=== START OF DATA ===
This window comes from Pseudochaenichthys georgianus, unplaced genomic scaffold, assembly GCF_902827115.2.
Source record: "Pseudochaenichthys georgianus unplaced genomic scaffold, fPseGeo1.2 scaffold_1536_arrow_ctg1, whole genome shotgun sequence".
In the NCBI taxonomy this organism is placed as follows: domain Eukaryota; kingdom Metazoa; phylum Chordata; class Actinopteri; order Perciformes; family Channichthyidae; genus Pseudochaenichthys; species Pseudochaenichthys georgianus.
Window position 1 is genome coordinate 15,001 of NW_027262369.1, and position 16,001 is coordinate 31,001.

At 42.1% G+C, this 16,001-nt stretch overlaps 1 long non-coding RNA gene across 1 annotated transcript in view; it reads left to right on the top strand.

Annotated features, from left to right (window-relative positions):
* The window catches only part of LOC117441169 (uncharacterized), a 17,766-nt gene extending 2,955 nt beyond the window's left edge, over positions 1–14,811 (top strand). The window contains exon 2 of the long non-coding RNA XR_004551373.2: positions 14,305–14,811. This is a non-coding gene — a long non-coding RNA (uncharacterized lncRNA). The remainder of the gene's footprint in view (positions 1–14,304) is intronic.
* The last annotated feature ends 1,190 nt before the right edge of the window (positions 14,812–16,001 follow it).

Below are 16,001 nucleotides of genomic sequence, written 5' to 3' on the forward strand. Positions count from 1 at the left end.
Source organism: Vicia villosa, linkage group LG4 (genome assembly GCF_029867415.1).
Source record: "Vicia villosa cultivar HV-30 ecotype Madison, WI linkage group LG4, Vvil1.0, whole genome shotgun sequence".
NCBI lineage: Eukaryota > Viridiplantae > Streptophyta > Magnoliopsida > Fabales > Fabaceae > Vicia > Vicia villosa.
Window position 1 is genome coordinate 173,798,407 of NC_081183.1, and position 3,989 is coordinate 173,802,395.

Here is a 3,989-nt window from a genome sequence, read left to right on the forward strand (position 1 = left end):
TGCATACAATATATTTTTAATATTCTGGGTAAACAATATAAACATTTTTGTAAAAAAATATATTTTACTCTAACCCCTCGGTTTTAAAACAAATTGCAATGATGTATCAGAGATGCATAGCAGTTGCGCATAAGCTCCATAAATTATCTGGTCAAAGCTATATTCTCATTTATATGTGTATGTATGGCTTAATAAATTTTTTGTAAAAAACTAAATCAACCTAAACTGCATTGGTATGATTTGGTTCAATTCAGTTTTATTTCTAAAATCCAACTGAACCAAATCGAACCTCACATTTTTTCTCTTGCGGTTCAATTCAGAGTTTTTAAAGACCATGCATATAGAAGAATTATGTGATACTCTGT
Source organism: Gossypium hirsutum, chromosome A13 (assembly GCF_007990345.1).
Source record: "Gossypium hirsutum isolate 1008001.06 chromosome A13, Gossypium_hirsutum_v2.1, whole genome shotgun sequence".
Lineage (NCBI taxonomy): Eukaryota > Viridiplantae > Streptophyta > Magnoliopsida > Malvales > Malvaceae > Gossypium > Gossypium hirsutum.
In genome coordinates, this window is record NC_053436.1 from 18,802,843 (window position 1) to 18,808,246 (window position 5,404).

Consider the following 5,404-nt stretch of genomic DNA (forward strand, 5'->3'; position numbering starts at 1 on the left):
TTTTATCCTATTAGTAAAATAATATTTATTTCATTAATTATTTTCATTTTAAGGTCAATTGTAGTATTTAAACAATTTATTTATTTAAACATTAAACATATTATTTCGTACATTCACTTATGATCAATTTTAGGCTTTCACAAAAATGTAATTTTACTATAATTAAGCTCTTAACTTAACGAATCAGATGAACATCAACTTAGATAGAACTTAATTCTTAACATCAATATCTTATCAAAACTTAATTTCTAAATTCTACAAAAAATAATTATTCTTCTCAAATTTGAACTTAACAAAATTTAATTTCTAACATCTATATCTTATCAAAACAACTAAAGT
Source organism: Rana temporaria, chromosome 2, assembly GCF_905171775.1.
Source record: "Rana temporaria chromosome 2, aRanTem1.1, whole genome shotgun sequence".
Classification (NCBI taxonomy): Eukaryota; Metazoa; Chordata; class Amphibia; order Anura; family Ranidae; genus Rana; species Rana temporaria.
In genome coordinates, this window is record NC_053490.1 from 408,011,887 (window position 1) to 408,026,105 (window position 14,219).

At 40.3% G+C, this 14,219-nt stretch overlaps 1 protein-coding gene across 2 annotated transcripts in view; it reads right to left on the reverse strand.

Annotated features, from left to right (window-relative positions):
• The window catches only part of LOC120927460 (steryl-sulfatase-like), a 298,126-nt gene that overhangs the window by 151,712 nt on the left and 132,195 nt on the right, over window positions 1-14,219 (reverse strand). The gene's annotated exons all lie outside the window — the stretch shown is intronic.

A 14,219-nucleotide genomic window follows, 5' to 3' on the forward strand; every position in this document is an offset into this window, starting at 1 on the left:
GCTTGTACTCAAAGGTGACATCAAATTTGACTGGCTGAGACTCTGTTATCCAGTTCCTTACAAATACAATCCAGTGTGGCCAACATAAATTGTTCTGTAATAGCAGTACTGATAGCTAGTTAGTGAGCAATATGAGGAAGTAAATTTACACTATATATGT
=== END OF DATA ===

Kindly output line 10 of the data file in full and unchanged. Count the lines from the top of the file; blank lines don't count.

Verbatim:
Source organism: Vicia villosa, linkage group LG4 (genome assembly GCF_029867415.1).